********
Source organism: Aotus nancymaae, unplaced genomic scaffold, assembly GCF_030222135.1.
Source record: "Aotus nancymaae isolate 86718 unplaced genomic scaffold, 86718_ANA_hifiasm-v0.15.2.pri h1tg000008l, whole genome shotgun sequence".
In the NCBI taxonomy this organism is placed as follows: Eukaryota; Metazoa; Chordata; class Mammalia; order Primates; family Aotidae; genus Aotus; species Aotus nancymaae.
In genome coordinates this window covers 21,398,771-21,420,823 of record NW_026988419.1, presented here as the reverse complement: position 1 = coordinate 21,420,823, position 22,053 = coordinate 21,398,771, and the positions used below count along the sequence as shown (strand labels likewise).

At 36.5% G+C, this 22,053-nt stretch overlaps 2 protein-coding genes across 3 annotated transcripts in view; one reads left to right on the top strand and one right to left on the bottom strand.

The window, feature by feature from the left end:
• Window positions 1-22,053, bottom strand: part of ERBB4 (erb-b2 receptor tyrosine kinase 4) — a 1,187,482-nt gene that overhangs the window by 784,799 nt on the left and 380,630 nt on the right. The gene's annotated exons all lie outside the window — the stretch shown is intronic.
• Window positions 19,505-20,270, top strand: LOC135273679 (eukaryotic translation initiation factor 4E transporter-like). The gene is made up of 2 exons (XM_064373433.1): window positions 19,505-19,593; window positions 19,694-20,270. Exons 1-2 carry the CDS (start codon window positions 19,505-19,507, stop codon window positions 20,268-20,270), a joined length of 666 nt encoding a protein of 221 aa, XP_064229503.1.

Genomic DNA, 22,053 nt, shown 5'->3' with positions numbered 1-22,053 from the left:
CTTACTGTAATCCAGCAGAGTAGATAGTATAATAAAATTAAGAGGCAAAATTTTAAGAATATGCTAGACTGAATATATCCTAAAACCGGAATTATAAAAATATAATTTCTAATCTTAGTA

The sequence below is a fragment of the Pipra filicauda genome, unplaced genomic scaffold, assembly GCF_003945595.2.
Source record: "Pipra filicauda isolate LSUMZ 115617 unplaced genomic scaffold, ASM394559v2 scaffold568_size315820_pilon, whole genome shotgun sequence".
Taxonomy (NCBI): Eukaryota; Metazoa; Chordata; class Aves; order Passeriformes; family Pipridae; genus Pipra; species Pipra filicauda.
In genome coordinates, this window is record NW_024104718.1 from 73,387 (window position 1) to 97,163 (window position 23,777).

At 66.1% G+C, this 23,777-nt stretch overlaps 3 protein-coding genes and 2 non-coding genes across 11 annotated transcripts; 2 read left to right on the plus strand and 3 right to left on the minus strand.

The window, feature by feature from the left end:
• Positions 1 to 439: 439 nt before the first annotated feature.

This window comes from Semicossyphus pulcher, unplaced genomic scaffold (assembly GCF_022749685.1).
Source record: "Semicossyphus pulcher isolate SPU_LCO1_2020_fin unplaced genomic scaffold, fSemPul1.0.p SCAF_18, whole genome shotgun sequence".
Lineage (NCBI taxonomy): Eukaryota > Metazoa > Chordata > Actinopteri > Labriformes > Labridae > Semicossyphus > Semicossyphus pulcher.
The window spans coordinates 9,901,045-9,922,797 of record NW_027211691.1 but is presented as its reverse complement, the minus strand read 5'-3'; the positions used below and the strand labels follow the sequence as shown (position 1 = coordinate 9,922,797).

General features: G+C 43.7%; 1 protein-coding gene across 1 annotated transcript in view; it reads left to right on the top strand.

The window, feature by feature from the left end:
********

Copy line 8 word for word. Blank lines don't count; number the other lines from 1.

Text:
• Window positions 19,505-20,270, top strand: LOC135273679 (eukaryotic translation initiation factor 4E transporter-like). The gene is made up of 2 exons (XM_064373433.1): window positions 19,505-19,593; window positions 19,694-20,270. Exons 1-2 carry the CDS (start codon window positions 19,505-19,507, stop codon window positions 20,268-20,270), a joined length of 666 nt encoding a protein of 221 aa, XP_064229503.1.